After the fiasco that was the editing of the 2007 scene, I was worried that the 2008 scene would have similar problems, despite my convictions that the acting was of better quality and there was less background noise due to other customers in the cafe leaving. I decided that the grand plan I usually conduct for editing the scenes would have to be abandoned for this scene as well, so that I could come up with a more efficient plan to establish more quickly wether this scene had the same problems.
I decided to edit a clip at a time, so that it would quickly become apparent if certain shots had faults. This would mean assessing the quality, length, sound quality and continuity appeal of each shot as I went along. I thought this would save time rather than ordering the shots then having to start again due to many faults.
Shot by Shot
The first shot of the clip (after the Christmas card shot) is a wide shot of the table, to act as an establishing shot. I immediately noticed with this shot that the sound quality was relatively poor. It was a problem quite similar to the 2007 scene; the over the shoulder shots are not that bad because the camera was so close to the actresses, but with the wide shot, because the camera was so far away, background noise became a noticeable disturbance. The sound quality of this wide shot was not as bad as that of 2007, mostly because a lot of customers had left the cafe, and my actresses spoke louder in this scene.
However, one problem with this shot is that Lydia reads the line quite quietly, so the line overall does not come across very clear. In my original designs, I had planned for the first line to be overlaying the Christmas card shot slightly, so that there is a smooth transition between the Christmas card shot and the first shot of the scene. I came up with a solution so that the Christmas card shot could be overlayed, sound preerved and the wide shot still acts as the establishing shot:
- I removed the sound from the wide shot of the table
- I replaced it with the sound from one of the over-the-shoulder shots
I cut the clip down, so that the majority of the wide shot is not shown, only the end so it looks like the sound clip from the over-the-shoulder shot actually belongs to this clip
I think this was a relatively successful idea. It’s only flaw is that the sound clip does not match up perfectly to the video clip, but it is not particularly noticeable unless you are looking out for it. The strengths of this idea are that the establishing shot is maintained and the sound clip is still overlaying the Christmas card shot.
The second shot of the scene is the over-the-shoulder shot of Ellen. I took this opportunity to check the entire clip of this. I didn’t stop the clip between the out-takes, so it can become a little confusing, but overall the shot is successful in terms of visual and audio quality. It was the usual paradox that the over-the-shoulder shots have much better sound quality simply because the camera was placed much closer to the actresses. If I had a criticism of this shot though, it would be Hayley’s tendency to look down at her script when she thinks the shot will not be on her, something which she is usually quite good at avoiding.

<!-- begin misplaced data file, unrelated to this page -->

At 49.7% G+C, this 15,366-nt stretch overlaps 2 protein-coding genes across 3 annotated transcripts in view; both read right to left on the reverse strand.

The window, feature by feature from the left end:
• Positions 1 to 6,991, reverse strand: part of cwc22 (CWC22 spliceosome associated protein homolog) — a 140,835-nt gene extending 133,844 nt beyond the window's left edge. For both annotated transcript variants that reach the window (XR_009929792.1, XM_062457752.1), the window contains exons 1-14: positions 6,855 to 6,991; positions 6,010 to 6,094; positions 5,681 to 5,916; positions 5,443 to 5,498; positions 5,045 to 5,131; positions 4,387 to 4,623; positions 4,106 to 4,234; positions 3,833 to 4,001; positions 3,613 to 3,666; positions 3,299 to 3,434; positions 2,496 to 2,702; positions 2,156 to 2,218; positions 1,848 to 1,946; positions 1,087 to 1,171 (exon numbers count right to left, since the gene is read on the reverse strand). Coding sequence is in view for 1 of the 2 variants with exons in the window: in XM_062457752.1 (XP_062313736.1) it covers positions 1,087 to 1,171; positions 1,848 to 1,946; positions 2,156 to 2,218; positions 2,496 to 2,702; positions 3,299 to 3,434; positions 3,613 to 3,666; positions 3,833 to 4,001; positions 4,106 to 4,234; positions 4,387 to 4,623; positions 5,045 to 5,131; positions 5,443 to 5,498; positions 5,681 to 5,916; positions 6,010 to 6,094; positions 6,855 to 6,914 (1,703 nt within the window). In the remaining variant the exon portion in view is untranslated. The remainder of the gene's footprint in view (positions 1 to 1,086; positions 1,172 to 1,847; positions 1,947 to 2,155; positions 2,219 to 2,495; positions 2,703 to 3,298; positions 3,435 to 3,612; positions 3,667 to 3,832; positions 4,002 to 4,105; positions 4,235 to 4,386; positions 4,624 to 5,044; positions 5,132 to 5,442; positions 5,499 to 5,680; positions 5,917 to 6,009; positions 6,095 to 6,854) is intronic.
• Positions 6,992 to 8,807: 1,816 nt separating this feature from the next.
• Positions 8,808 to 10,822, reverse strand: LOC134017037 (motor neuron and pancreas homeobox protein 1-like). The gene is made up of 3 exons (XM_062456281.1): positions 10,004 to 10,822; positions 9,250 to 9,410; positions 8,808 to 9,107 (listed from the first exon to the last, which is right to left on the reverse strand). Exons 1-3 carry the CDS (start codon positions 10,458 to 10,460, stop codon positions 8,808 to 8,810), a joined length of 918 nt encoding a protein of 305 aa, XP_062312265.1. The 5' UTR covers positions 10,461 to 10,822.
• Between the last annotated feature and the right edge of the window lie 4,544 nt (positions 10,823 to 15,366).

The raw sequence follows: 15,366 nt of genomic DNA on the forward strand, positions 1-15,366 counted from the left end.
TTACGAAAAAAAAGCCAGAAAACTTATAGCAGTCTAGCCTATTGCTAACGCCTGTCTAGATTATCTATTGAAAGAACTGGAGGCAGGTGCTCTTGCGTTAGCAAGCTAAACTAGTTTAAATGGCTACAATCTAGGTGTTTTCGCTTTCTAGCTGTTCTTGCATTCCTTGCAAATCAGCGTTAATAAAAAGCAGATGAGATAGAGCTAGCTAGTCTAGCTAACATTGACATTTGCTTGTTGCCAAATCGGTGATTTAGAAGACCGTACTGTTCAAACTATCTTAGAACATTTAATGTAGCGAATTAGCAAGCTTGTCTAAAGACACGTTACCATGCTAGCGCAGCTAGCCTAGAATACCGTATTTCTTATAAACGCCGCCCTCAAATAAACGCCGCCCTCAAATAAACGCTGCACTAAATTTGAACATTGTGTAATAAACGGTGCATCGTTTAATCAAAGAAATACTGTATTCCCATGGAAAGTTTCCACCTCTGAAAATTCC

However, to make up for this, Hayley remains relatively still throughout the scene, meaning continuity was rarely a problem whenever it came to incorporating it into the production. Indeed, I was sure to use it quite a lot, as not only is it a good shot in terms of quality but it also puts the audience focus on Ellen, something which this scene is designed to do.
The third shot is the over-the-shoulder shot of Miranda and Louise. I think the success and weaknesses of this scene are relatively balanced. For example, I like the framing and composition of this shot. In the background, the rest of the cafe can be seen slightly. This involves another customer, some Christmas lights and a window showing a dark street. The former increases the plausibility of the scene, whilst the latter two emphasise some of the key themes of my film, Christmas and loneliness, respectively. As far as framing is concerned, some important implications are made. For example, it is clear that Miranda is starkly opposite to Ellen, whilst Louise is slightly closer, reflective of their opinions. However, both are sat very close together, representing their united feelings towards Ellen’s revelation.
My biggest criticism of this shot is Lydia’s tendency to also look at her script. When compared to shot 2, it does seem that Hayley and Lydia look at their scripts at separate times, meaning I should eb able to balance out the shots, so it appears that no-one is obviously looking at their script for a long amount of time.
Tackling the remainder of the scene
The rest of the scene was relatively simple in terms of how to edit it. Nothing as problematic as the sound issue of the first shot arose again. Indeed, the below image shows that large sections of the scene were constructed of shots and their corresponding sound clips. However, a problem which did keep rearing it’s ugly head though was the constant weighing up of which camera angle was best to use for each line. This was because of the sound issue and script issue of each shot; I had to decide from which angle these problems would not appear as obvious as they were.
I actually managed to get this scene into something more than a rough cut simply in what I was able to do today. Although I think returning to this scene will be necessary, I don’t think it will take as much reviewing as the other scenes I have edited. I suppose this sort of derides my idea of ‘the master plan’ of editing, and perhaps it is better to simply construct each scene one shot at a time. Obviously I won’t go back an reconstruct each scene like this, but I will definitely have to consider it for the 2007 scene, which will be even harder to edit because of the sound issue.